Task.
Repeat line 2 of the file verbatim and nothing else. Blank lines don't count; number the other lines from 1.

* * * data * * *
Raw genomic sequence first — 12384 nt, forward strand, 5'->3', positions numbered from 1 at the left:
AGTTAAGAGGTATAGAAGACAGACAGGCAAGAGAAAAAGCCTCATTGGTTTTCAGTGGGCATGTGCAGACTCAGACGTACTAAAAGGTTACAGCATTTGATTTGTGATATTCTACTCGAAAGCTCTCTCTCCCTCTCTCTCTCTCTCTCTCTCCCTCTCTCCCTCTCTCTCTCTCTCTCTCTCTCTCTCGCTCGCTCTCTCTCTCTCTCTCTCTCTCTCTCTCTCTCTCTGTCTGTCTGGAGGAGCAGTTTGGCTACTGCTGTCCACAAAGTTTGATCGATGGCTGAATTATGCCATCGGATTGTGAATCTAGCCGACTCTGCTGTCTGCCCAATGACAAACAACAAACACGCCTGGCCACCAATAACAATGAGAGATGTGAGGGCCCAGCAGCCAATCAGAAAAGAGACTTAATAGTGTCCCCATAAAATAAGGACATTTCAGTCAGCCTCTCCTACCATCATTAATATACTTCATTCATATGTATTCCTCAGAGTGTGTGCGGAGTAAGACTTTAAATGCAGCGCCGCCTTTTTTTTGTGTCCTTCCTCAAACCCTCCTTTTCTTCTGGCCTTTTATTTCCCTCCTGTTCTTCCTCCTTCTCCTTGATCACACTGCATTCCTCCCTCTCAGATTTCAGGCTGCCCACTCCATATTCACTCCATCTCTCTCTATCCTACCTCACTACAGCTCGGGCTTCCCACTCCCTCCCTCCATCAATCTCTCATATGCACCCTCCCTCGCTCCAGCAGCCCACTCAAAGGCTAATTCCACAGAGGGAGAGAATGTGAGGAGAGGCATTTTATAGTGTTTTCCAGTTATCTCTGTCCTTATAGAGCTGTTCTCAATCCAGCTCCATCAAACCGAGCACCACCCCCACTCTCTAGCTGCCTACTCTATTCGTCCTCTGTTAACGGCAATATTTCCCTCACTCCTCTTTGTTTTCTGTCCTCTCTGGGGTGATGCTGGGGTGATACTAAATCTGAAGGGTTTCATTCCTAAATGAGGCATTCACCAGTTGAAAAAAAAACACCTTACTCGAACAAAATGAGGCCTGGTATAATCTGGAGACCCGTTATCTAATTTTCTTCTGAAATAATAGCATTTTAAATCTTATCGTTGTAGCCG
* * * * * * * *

AGTTAAGAGGTATAGAAGACAGACAGGCAAGAGAAAAAGCCTCATTGGTTTTCAGTGGGCATGTGCAGACTCAGACGTACTAAAAGGTTACAGCATTTGATTTGTGATATTCTACTCGAAAGCTCTCTCTCCCTCTCTCTCTCTCTCTCTCTCCCTCTCTCCCTCTCTCTCTCTCTCTCTCTCTCTCTCGCTCGCTCTCTCTCTCTCTCTCTCTCTCTCTCTCTCTCTCTGTCTGTCTGGAGGAGCAGTTTGGCTACTGCTGTCCACAAAGTTTGATCGATGGCTGAATTATGCCATCGGATTGTGAATCTAGCCGACTCTGCTGTCTGCCCAATGACAAACAACAAACACGCCTGGCCACCAATAACAATGAGAGATGTGAGGGCCCAGCAGCCAATCAGAAAAGAGACTTAATAGTGTCCCCATAAAATAAGGACATTTCAGTCAGCCTCTCCTACCATCATTAATATACTTCATTCATATGTATTCCTCAGAGTGTGTGCGGAGTAAGACTTTAAATGCAGCGCCGCCTTTTTTTTGTGTCCTTCCTCAAACCCTCCTTTTCTTCTGGCCTTTTATTTCCCTCCTGTTCTTCCTCCTTCTCCTTGATCACACTGCATTCCTCCCTCTCAGATTTCAGGCTGCCCACTCCATATTCACTCCATCTCTCTCTATCCTACCTCACTACAGCTCGGGCTTCCCACTCCCTCCCTCCATCAATCTCTCATATGCACCCTCCCTCGCTCCAGCAGCCCACTCAAAGGCTAATTCCACAGAGGGAGAGAATGTGAGGAGAGGCATTTTATAGTGTTTTCCAGTTATCTCTGTCCTTATAGAGCTGTTCTCAATCCAGCTCCATCAAACCGAGCACCACCCCCACTCTCTAGCTGCCTACTCTATTCGTCCTCTGTTAACGGCAATATTTCCCTCACTCCTCTTTGTTTTCTGTCCTCTCTGGGGTGATGCTGGGGTGATACTAAATCTGAAGGGTTTCATTCCTAAATGAGGCATTCACCAGTTGAAAAAAAAACACCTTACTCGAACAAAATGAGGCCTGGTATAATCTGGAGACCCGTTATCTAATTTTCTTCTGAAATAATAGCATTTTAAATCTTATCGTTGTAGCCG